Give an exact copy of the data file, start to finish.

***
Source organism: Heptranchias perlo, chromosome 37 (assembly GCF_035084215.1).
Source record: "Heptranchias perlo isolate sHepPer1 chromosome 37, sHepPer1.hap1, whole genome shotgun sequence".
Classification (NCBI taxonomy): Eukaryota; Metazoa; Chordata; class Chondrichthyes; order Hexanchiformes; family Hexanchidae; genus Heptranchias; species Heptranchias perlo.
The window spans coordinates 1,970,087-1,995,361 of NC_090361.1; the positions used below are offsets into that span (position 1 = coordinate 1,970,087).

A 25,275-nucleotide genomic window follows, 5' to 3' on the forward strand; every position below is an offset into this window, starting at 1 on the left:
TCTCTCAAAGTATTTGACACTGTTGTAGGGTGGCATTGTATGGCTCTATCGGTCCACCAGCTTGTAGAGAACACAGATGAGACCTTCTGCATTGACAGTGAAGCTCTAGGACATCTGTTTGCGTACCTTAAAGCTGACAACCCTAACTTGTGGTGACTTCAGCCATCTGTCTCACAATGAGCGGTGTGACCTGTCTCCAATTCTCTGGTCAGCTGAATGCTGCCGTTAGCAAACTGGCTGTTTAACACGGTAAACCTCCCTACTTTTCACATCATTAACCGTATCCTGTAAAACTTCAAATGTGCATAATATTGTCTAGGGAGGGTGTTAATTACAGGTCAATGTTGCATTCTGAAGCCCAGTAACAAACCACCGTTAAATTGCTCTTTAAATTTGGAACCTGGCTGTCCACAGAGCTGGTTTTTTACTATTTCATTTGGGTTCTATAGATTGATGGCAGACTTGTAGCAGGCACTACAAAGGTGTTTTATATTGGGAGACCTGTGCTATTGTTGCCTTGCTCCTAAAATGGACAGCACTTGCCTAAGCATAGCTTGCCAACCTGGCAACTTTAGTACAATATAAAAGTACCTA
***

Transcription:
Source organism: Heptranchias perlo, chromosome 37 (assembly GCF_035084215.1).
Source record: "Heptranchias perlo isolate sHepPer1 chromosome 37, sHepPer1.hap1, whole genome shotgun sequence".
Classification (NCBI taxonomy): Eukaryota; Metazoa; Chordata; class Chondrichthyes; order Hexanchiformes; family Hexanchidae; genus Heptranchias; species Heptranchias perlo.
The window spans coordinates 1,970,087-1,995,361 of NC_090361.1; the positions used below are offsets into that span (position 1 = coordinate 1,970,087).

A 25,275-nucleotide genomic window follows, 5' to 3' on the forward strand; every position below is an offset into this window, starting at 1 on the left:
TCTCTCAAAGTATTTGACACTGTTGTAGGGTGGCATTGTATGGCTCTATCGGTCCACCAGCTTGTAGAGAACACAGATGAGACCTTCTGCATTGACAGTGAAGCTCTAGGACATCTGTTTGCGTACCTTAAAGCTGACAACCCTAACTTGTGGTGACTTCAGCCATCTGTCTCACAATGAGCGGTGTGACCTGTCTCCAATTCTCTGGTCAGCTGAATGCTGCCGTTAGCAAACTGGCTGTTTAACACGGTAAACCTCCCTACTTTTCACATCATTAACCGTATCCTGTAAAACTTCAAATGTGCATAATATTGTCTAGGGAGGGTGTTAATTACAGGTCAATGTTGCATTCTGAAGCCCAGTAACAAACCACCGTTAAATTGCTCTTTAAATTTGGAACCTGGCTGTCCACAGAGCTGGTTTTTTACTATTTCATTTGGGTTCTATAGATTGATGGCAGACTTGTAGCAGGCACTACAAAGGTGTTTTATATTGGGAGACCTGTGCTATTGTTGCCTTGCTCCTAAAATGGACAGCACTTGCCTAAGCATAGCTTGCCAACCTGGCAACTTTAGTACAATATAAAAGTACCTA